My Top Three Methods to Help Decide on a Paint Color
I'm working on making our primary bedroom a cozy little oasis and have been looking at different paint colors for an accent wall. Oddly enough, I've told three different people about my favorite online wall paint visualizer last week so I thought I'd share this tip with you all while I'm still in planning mode! The greatest thing thing about paint is that it is one of the cheapest ways to transform a room, and if you don't like it, you can do it again! But, I know not everyone finds the same enjoyment in painting so getting it right the first time is helpful. So, here are my three primary methods for deciding on a paint color.
1) In-Store Paint Sample Chips
One of my favorite things to do is browse through the Home Depot or Sherwin Williams paint sample wall. I usually have an idea of what color family I want before deciding on a paint color but seeing it in person and taking samples home helps to make sure the lighting in your space is going to read the same as the paint sample in the store. I'm not a paint brand purist - it usually depends on the size of the project and how much paint I may need. Our Home Depot is pretty close to our house and next door to Target so it's usually where I start out of convenience. Or if I'm looking for a quick gut decision, this is where I start.
In-store paint samples are great because they're free, but they're little. If I'm having a hard time deciding, I usually tape them up to the wall that I want to paint so I have to walk by it a bunch before deciding. I did this in our workout room before deciding on how dark of a grey I wanted.
And I've been thinking about a new paint color for the laundry room cabinets too and had these chips taped up for MONTHS. This project has fallen down the line on the list though so I haven't pulled the trigger.
Or if I'm trying to match a particular color - like a color on a fabric or rug that's too big to take to the store, these little guys work great for bringing home options.
2) Peel & Stick Paint Samples
For bigger projects, and ones that I potentially may hire out help with, I really want to get the color right. When we moved into the house and was trying to decide on the right white to carry through the trim and all common space walls, I found the company Samplize where you can order large 11-12" squares of peel and stick paint samples. The larger area helps you see the color better than the in-store samples, but best of all, you can move them all over the house.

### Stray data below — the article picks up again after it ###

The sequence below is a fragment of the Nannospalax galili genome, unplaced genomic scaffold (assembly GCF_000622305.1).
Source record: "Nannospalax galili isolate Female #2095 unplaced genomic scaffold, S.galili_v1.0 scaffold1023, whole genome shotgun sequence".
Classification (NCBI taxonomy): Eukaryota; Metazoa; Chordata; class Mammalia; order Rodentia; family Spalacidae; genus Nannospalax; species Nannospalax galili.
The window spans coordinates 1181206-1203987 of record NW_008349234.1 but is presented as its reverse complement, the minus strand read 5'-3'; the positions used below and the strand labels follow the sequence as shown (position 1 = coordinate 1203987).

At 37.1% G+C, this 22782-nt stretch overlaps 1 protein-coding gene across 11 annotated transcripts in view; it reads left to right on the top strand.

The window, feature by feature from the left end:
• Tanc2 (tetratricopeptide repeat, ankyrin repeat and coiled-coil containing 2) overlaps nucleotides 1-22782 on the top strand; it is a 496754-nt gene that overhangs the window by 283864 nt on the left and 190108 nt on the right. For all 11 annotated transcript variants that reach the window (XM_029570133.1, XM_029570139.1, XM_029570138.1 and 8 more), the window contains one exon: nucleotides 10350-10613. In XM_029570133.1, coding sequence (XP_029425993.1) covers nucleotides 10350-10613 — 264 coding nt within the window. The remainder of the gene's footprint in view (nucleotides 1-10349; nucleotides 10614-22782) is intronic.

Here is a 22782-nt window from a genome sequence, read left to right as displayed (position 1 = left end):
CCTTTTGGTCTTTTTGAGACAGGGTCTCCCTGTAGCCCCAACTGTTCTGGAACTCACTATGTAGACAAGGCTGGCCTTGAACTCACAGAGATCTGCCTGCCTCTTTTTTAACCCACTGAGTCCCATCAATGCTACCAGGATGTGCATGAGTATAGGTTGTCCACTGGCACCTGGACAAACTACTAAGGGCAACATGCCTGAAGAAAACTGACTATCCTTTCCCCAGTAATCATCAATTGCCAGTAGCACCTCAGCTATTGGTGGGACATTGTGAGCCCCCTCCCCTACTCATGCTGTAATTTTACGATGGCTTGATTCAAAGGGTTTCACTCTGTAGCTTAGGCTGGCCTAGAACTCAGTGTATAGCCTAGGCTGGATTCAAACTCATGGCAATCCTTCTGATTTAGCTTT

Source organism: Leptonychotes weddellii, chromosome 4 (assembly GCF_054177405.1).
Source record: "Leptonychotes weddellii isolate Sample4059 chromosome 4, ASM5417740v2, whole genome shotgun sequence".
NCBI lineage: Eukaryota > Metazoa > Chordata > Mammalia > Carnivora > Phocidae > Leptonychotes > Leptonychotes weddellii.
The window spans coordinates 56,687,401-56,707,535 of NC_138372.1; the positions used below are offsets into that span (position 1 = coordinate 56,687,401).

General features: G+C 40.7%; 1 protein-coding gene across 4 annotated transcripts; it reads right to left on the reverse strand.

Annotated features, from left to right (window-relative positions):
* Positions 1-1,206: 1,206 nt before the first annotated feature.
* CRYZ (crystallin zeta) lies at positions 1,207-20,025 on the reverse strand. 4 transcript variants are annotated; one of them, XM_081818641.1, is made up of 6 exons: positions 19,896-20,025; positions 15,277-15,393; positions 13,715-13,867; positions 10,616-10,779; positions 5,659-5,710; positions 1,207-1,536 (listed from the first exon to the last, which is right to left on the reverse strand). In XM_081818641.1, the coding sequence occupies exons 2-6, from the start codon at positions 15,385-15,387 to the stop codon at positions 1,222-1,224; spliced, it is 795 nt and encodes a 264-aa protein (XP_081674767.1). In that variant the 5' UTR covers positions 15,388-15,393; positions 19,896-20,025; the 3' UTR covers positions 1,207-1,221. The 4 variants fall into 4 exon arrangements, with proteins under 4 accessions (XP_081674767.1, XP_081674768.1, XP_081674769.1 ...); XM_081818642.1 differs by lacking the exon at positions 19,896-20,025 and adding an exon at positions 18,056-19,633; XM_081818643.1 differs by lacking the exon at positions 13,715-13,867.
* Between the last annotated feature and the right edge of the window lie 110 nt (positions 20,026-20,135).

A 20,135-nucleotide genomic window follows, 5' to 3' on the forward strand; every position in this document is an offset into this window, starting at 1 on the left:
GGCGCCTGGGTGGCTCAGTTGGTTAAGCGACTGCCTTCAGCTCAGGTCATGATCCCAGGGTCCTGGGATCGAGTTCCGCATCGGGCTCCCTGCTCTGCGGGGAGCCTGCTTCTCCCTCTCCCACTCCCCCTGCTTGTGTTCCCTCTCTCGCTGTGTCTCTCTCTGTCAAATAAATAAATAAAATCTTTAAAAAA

Some people buy small paint samples and actually roll color on the wall to decide, but my planning process takes so long compared to actually taking the time to do the project, that it would drive me crazy to have misc paint colors on the wall. This helps give you that effect, moving the sample to different areas of the house or sides of the room to see how the light hits it. With grey and white, I think this is most important because of all the different undertones that can come through. Whether you want warm or cool tones, or as pure as you can get... seeing color in your home's light is the best bet to making sure you will like the final coat.
Sherwin Williams now offers the peel and stick options direct if you are a die-hard SW lover. What I like about Samplize is I could order a variety of brands. As you can see in the kitchen photo above, they've changed the size of their samples from square to rectangle, but still a good size to help visualize.
3) Virtual Color Visualizer - ColorSnap by Sherwin Williams
This is the online visualizer I keep telling everyone about! Sherwin Williams has a great feature on their website that allows you to upload a photo of your room to try out different colors! It's called ColorSnap and it's addicting once you get the hang of it! They have versions that are optimized for web, or have app based models for iPhone and Android, and and app for iPads. Make sure your photo is well lit, and natural light is best. Our primary bedroom is the perfect example... I got a new rug with a lot of blues and grays in it and have been working on ideas for an accent headboard wall. Swipe to see a few different options I'm considering (and you're getting a sneak peek of the new rug!)
I've found this works best on walls and objects that are lighter in color already. I tried it on our dark kitchen cabinets, but am not getting the same effect when attempting to turn them white. The color I selected in this photo is White Flour which is the same color as our walls and trim, and the visualizer is more of a screen overtop the cabinets. It's more muted and not true to the color.
Check out the online visualizer the next time you're planning to paint to see if a virtual paint job can help you make a decision!